Avery tells the team about a big shipment of potato chips she got. She says “You know how they say you can’t eat just one chip? I thought I could. And I did on the first day. But each day after that I ate more; in fact, I always ate the whole number m more chips than the previous day. I haven’t eaten any yet today, but I realize I have eaten 1177 chips in all since I started more than a week ago.”
How many days ago did Avery start eating the chips?
At their favorite Italian restaurant, the teammates can get pizza with up to three of the available toppings (plain pizza with no toppings is allowed, but repeated toppings are not). They can also get lasagna, for which they can choose any topping (from the same list as for pizza) or no topping, for each of the two layers (bottom and top). One evening Riley realizes that there are 1,265 more varieties of pizza than lasagna that they could possibly order.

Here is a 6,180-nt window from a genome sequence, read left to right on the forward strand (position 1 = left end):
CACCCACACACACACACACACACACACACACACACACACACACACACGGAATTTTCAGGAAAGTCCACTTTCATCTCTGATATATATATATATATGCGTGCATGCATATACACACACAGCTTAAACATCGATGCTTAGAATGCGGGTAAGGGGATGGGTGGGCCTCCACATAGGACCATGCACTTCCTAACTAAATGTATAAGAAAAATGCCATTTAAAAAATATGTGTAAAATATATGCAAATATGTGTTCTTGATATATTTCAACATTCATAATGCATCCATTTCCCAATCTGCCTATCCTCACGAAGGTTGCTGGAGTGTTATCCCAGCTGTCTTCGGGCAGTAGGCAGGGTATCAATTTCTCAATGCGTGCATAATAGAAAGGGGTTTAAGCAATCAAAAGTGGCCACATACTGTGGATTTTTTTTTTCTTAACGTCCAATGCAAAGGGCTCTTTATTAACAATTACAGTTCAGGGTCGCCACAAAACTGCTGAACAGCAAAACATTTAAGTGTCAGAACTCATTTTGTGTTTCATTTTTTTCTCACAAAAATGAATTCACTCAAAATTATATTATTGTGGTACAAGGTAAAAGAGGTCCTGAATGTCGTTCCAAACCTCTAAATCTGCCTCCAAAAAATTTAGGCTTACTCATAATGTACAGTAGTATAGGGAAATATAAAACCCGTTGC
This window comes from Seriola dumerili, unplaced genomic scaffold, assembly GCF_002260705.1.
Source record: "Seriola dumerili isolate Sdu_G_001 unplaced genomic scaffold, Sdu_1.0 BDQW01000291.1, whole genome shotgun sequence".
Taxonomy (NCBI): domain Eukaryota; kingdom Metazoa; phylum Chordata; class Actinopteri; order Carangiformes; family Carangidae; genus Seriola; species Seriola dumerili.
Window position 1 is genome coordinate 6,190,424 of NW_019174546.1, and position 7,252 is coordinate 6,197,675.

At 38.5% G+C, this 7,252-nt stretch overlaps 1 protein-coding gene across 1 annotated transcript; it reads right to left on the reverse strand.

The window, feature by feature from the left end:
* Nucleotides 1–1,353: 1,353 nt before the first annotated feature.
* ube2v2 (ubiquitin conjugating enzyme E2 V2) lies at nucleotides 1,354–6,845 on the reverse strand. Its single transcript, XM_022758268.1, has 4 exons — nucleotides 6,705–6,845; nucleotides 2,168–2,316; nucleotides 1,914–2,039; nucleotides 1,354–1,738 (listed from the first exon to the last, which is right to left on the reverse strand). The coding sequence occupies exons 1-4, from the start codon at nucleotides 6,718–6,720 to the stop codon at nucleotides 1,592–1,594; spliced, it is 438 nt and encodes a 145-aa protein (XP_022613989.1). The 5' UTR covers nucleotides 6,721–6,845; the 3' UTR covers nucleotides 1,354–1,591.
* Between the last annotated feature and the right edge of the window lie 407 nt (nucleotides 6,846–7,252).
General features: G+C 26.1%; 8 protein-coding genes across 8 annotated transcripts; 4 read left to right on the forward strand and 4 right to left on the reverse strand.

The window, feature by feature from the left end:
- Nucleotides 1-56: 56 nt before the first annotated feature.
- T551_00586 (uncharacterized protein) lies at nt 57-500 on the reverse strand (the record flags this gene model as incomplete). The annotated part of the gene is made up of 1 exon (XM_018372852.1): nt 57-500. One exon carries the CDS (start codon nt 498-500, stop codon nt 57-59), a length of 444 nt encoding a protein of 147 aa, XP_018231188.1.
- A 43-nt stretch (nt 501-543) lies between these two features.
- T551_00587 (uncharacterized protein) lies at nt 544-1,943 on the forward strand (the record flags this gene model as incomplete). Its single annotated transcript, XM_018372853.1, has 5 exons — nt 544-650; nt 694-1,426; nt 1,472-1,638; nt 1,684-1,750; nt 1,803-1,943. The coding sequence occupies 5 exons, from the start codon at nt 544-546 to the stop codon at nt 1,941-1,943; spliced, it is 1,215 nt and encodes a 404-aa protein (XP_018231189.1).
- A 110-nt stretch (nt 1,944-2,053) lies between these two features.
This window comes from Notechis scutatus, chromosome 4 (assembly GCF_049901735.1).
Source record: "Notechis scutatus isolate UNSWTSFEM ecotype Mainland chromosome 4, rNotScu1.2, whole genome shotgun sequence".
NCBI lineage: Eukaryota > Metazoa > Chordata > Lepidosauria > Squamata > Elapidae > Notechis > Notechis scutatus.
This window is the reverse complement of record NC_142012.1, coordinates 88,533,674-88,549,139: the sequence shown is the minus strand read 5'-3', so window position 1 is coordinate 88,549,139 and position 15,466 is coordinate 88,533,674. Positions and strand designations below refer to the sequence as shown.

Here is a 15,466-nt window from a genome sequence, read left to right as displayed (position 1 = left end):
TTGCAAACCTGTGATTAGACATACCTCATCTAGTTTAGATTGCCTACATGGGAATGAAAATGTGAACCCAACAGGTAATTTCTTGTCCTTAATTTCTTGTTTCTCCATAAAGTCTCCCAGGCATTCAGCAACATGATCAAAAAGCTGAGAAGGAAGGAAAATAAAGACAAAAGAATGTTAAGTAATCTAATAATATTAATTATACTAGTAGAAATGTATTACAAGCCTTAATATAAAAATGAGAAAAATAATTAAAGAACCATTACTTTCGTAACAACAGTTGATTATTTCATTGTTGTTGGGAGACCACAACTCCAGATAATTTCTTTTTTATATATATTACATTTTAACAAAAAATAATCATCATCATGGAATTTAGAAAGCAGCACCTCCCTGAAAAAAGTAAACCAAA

How many different toppings does their favorite Italian restaurant offer?
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Solutions to week 83
Sour Lemons. Let v be the volume of the cooler in ounces. Drawing off 64 ounces and then diluting it to return the volume to v ounces reduces the strength of the lemonade by a factor of (v-64)/v. Coach Newton does this twice, and ends up with the lemonade at half strength, so we know that ((v-64)/v)² = 1/2. Solving, this tells us that 2(v-64)² = v² or that v² – 256v + 8192 = 0. Using the quadratic formula (and choosing just the positive root),
v = (256 + √(256² – 4×8192))/2 = 128 + √8192 ounces. Now 90² = 8100 and 91² = 8281, and 8192 is just about right in the middle, so it is not immediately clear whether rounding v to the nearest whole number will give 218 ounces (rounding down) or 219 ounces (rounding up). Specifically, we need to know whether √8192 is bigger or smaller than 90.5, so we calculate 90.5² = (90+0.5)² = 8100 + 2×0.5×90 + 0.25 = 8190.25, from which we conclude that the volume of the cooler rounds up to the nearest ounce, yielding 219 ounces.
One Liner. Coach Newton answers the one-liner with one picture:
There are 12 one-by-one squares, 6 two-by-two quares, and 2 three-by-three squares for a total of 20 squares with only 9 line segments.
Links to all of the puzzles and solutions are on the Complete Varsity Math page.
Come back next week for answers and more puzzles.